Impacting the Vitality and Vibrancy of Churches For Decades to Come
The ministry practices congregations establish during their first seven years of life, that must be re-envisioned and renewed every seven years thereafter, are institutionalized by the time congregations are 21 years old—almost a generation since birth.
Sixth, develop management systems and decision-making that are lean and mean, agile and flexible, and require renewal so they do not become institutionalized. In spite of the best efforts by young congregations, they all reach a point when management gets more attention than mission and vision.
Young congregations must be committed to Essential Practice Three about the culture and leadership of the congregation, and committed to never allowing management to replace vision as that which fuels the movement of the congregation.
The longer a congregation is in existence the more governing documents like constitutions and bylaws, policy manuals, books of order, books discipline, and other similar documents replace the living Word of God as the divining rod for the rightness of the actions of congregations.
Control snuffs out empowerment. Empowerment seeks to help congregations be all they can be under God. Control keeps people from doing things those who have memorized the governing documents do not want them to do.
Leaders of young congregations often do not realize the practices and rules intended to empower congregations during the first generation of their journey become things that control during the second, third, and following generations of the journey.
Young congregations should institute a sunset clause on all but the basic incorporation charter of congregations. The sunset clause should require all bylaws, rules, and policies to be re-evaluated every five to seven years, or they go out of existence.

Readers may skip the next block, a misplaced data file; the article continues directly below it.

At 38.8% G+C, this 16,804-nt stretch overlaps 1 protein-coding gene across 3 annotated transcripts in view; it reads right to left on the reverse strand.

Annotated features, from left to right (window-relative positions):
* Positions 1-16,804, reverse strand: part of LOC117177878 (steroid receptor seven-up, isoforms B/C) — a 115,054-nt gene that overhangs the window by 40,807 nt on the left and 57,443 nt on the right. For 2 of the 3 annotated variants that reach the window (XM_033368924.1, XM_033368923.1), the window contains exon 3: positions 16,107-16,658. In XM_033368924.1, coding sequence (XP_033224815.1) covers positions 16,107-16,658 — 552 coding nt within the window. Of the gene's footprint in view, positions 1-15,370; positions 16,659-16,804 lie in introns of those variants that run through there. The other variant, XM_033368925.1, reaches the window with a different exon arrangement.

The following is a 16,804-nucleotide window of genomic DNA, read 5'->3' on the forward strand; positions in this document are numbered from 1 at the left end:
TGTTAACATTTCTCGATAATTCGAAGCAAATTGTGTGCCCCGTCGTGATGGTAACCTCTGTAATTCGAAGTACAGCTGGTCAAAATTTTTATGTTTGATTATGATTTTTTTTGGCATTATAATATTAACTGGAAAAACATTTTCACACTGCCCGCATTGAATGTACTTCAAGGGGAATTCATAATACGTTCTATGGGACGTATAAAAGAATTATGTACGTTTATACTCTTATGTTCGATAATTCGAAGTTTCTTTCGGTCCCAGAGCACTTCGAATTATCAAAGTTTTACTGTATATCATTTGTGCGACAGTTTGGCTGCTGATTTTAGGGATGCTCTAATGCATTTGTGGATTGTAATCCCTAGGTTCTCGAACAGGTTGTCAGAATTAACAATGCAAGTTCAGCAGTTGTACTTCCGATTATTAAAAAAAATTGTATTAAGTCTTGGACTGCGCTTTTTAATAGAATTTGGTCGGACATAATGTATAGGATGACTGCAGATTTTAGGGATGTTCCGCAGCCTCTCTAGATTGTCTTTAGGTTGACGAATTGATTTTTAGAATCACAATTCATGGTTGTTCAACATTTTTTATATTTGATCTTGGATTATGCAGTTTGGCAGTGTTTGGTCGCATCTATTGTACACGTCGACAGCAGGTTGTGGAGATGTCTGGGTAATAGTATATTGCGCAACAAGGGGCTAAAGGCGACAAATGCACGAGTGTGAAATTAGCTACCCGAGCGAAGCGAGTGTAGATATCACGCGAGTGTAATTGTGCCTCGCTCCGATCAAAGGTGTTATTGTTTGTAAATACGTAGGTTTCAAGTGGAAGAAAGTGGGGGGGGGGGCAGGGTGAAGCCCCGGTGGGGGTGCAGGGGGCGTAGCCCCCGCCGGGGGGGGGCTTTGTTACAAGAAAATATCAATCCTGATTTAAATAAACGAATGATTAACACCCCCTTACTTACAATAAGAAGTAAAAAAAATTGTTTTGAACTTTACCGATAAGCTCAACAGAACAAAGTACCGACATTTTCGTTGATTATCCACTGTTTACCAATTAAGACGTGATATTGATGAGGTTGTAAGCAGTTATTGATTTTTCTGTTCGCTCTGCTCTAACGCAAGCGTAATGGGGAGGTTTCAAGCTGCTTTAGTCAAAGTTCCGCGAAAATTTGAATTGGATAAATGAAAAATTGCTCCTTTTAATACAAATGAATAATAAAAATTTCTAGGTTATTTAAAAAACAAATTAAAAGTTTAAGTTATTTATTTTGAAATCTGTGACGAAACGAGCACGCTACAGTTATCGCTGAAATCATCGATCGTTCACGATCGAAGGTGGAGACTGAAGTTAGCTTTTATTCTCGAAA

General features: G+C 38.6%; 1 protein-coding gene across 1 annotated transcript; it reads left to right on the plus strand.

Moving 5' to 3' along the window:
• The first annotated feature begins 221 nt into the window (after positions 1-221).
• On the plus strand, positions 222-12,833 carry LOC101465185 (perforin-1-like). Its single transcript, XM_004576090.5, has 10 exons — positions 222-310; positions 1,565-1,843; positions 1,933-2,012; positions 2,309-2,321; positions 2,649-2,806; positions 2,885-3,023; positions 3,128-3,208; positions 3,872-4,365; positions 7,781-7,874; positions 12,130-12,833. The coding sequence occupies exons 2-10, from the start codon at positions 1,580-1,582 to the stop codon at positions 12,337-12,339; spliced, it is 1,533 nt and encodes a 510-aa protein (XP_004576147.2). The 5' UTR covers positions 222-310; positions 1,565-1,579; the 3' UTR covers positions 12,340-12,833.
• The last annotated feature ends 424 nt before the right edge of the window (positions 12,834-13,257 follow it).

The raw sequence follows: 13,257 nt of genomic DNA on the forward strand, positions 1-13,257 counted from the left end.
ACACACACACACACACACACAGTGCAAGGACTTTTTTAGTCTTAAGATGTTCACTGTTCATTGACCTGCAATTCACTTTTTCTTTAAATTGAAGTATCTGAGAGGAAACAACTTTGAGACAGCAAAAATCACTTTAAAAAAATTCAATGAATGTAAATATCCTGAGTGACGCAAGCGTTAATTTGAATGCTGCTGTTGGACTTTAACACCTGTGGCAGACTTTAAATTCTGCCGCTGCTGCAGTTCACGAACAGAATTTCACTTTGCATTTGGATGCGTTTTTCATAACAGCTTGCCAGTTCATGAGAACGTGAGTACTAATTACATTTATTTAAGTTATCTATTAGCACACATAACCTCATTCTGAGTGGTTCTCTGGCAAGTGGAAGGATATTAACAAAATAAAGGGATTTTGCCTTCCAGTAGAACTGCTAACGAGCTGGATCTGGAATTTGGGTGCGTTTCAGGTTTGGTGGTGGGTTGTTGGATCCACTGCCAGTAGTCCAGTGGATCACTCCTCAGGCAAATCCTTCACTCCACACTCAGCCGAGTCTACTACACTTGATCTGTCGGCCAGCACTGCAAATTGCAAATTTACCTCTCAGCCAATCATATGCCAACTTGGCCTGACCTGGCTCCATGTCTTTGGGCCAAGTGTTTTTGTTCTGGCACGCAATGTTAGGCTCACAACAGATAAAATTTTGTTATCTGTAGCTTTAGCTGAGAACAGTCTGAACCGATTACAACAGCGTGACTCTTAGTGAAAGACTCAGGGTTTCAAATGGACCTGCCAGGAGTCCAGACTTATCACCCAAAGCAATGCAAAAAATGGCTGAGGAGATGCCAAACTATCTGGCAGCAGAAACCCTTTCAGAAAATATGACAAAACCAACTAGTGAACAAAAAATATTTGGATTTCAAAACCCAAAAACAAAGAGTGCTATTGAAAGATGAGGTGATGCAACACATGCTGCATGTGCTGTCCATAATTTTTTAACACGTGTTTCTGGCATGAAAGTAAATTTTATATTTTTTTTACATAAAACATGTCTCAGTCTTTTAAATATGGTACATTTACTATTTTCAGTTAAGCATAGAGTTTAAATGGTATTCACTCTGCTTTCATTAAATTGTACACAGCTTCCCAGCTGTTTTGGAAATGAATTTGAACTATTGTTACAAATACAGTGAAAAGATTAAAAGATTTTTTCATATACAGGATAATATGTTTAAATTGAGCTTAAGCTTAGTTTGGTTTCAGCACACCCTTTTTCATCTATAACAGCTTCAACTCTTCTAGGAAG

Essential Practice Six: Institutionalize a policy of agility and flexibility on the management systems and decision-making by the congregation that not only allows but forces each succeeding generation to bring their governance in alignment to support any redreaming or renewal of the vision of the congregation.
Seventh, build or purchase all the land and buildings congregations needed, but no more than they absolutely must have. Actually take a risk to purchase more land than needed, and to build or retrofit just less than the square feet of facilities needed.
Whenever facilities are constructed or renovated, do so with as high a quality as the economics of the congregation can support and the community standards will require. Provide facilities that are as flexible as possible for when the need arises to change the use of portions of the facilities.
Remember that first unit buildings or expansion buildings constructed quickly and cheaply, and in the wrong place on your land, that you said you would replace one day, are still there 50 years later. They then require an unreasonable amount of money to actually use, and repair or retrofit. Also, any building built on past-to-present educational designs with load-bearing walls in the wrong places will be underutilized in years to come and become the subject of one of Murphy’s Laws. That Law is that junk expands to fill the available space.
Essential Practice Seven: Build or purchase all the land and buildings congregations need, but no more than they absolutely must have. Too little land in a bad location may hamper the future of the congregation. Too many buildings or too much square footage may turn the church into a museum in disrepair and make the staff the curators.
Call to Action
These seven essential practices are a call to action for young congregations. They need to see their responsibility for not only faithful, effective, and innovative leadership during the first generation of their congregations, but also for forward-thinking about what God might do during subsequent generations of the journey of their congregations.
Yes, it is enough in one sense to focus on the success, significance, and surrender of congregations as they develop during the first generation of their journey. It does take exceptional leadership to think about where a congregation will be on its 50th anniversary. Yet, that is a key difference between good leadership and exceptional leadership.
It is also one of the greatest gifts young congregations can give to the future of their congregations. It may be that one of the best tests of the quality and character of leadership during the first generation of congregations is what characterizes congregations on their 50th anniversary. Will it be vitality and vibrancy or lethargy and spiritlessness?
Those leaders who come after you will be grateful for your farsightedness and wisdom.